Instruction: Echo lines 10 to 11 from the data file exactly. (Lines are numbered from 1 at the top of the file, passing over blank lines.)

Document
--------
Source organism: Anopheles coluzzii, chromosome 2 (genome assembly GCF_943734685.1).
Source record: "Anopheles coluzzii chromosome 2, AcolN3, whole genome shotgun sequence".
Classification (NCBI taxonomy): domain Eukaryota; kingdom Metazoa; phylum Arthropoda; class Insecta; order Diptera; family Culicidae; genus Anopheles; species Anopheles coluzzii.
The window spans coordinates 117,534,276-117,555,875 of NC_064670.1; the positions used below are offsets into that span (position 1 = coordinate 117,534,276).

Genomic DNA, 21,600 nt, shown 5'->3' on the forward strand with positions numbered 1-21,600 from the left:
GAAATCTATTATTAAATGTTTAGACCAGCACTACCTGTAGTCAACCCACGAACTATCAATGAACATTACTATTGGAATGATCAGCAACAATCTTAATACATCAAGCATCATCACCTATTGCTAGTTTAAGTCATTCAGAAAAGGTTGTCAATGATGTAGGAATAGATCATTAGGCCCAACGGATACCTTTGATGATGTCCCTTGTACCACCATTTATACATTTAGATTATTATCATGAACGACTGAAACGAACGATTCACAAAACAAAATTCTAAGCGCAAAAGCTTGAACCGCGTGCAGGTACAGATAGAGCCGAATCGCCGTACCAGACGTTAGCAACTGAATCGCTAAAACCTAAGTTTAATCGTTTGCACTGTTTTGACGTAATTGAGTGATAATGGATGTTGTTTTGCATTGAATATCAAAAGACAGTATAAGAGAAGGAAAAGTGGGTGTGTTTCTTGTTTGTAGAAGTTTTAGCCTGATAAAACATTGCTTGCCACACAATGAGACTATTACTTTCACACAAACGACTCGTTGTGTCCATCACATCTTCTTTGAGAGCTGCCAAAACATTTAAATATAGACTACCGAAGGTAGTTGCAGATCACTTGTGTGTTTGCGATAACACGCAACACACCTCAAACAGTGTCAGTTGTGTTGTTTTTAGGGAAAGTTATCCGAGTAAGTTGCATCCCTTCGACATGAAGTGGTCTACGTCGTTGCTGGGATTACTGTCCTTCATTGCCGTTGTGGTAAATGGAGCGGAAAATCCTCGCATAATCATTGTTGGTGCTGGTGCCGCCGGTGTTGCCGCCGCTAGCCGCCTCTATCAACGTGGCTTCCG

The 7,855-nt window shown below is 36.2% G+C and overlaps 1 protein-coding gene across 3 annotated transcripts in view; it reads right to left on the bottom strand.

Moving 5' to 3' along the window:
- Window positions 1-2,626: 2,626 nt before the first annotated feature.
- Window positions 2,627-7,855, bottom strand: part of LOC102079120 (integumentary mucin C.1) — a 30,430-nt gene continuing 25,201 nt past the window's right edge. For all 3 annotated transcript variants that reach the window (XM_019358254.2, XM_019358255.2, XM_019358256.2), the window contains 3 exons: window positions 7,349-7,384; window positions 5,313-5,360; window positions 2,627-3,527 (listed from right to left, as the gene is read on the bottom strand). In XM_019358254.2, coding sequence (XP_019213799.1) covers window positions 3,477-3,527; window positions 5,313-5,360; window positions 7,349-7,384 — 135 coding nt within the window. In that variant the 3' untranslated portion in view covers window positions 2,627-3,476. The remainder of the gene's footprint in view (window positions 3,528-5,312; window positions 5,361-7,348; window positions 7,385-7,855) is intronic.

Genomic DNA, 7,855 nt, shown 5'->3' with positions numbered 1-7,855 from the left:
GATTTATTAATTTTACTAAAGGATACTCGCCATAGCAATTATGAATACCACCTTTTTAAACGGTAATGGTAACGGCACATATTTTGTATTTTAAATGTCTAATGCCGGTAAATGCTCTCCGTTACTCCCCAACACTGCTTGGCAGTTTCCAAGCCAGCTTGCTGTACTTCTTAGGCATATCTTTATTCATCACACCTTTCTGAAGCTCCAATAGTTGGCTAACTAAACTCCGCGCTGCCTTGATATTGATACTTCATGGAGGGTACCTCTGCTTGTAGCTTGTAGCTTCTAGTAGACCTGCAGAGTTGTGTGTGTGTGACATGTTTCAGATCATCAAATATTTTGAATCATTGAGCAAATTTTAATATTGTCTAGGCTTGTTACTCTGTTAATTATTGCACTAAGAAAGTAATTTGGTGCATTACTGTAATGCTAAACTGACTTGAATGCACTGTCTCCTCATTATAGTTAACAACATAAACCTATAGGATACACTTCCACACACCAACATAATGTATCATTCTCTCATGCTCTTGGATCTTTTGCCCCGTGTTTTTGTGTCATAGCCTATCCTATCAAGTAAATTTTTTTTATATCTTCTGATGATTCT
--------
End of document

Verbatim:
- Window positions 2,627-7,855, bottom strand: part of LOC102079120 (integumentary mucin C.1) — a 30,430-nt gene continuing 25,201 nt past the window's right edge. For all 3 annotated transcript variants that reach the window (XM_019358254.2, XM_019358255.2, XM_019358256.2), the window contains 3 exons: window positions 7,349-7,384; window positions 5,313-5,360; window positions 2,627-3,527 (listed from right to left, as the gene is read on the bottom strand). In XM_019358254.2, coding sequence (XP_019213799.1) covers window positions 3,477-3,527; window positions 5,313-5,360; window positions 7,349-7,384 — 135 coding nt within the window. In that variant the 3' untranslated portion in view covers window positions 2,627-3,476. The remainder of the gene's footprint in view (window positions 3,528-5,312; window positions 5,361-7,348; window positions 7,385-7,855) is intronic.

Genomic DNA, 7,855 nt, shown 5'->3' with positions numbered 1-7,855 from the left: